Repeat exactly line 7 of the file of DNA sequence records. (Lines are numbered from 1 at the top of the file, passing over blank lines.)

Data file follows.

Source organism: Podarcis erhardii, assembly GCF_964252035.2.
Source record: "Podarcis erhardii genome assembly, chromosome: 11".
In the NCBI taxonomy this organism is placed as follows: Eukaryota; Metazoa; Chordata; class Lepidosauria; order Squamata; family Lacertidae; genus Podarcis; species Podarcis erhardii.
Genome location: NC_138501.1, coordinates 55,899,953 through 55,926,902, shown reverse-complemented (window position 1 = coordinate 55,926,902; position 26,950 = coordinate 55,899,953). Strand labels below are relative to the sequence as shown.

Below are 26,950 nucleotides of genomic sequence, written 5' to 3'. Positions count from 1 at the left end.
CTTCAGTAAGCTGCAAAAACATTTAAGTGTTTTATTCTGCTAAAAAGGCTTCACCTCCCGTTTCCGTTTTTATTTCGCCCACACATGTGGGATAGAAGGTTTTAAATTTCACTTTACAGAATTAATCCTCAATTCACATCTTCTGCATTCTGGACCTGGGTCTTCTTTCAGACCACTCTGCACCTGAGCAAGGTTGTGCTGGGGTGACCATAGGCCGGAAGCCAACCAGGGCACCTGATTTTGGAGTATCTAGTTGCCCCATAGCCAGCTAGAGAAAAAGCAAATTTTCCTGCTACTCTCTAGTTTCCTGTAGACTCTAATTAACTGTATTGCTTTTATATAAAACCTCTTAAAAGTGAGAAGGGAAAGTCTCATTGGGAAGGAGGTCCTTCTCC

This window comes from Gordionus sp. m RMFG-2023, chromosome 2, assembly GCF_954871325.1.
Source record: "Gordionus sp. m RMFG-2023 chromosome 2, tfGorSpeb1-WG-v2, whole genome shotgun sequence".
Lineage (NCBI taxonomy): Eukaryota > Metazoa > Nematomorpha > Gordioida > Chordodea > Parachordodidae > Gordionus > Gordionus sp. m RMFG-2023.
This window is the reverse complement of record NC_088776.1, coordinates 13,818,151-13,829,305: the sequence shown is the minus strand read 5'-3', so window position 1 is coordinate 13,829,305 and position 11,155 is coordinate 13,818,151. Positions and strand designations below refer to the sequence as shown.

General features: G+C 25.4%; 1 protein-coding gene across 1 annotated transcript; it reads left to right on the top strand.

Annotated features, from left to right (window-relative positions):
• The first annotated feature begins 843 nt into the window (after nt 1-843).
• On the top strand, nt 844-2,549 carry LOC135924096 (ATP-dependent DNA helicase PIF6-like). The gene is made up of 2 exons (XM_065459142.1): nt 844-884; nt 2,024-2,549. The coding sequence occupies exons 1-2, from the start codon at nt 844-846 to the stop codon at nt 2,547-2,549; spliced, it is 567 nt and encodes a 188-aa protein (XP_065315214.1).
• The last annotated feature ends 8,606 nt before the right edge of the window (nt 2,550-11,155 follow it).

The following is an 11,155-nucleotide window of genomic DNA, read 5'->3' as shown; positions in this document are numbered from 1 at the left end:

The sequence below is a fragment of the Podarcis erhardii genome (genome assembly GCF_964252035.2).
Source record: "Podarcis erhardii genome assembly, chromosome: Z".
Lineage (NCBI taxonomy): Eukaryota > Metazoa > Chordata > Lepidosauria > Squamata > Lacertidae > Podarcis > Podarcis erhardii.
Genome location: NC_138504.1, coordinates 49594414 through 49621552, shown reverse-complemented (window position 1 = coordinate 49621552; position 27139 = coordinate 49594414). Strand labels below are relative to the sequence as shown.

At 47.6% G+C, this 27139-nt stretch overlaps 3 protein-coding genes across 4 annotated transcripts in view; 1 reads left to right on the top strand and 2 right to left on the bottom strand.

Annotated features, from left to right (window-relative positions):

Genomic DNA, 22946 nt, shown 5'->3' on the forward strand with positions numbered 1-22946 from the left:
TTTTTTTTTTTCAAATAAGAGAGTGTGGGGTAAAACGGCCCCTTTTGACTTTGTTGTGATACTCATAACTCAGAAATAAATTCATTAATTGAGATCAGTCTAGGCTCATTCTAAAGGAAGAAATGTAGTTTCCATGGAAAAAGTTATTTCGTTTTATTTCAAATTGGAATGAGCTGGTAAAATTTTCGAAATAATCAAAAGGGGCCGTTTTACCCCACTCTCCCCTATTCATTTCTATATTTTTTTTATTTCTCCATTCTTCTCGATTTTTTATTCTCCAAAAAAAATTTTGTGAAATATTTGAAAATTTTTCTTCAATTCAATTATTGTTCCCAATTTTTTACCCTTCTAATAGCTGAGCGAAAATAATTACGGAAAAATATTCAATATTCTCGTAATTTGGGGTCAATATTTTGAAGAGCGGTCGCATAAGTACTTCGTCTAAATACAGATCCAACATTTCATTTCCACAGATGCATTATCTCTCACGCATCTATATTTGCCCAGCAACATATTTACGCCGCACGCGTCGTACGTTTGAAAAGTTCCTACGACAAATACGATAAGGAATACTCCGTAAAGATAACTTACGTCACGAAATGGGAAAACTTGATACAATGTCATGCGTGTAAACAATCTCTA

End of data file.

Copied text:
This window comes from Gordionus sp. m RMFG-2023, chromosome 2, assembly GCF_954871325.1.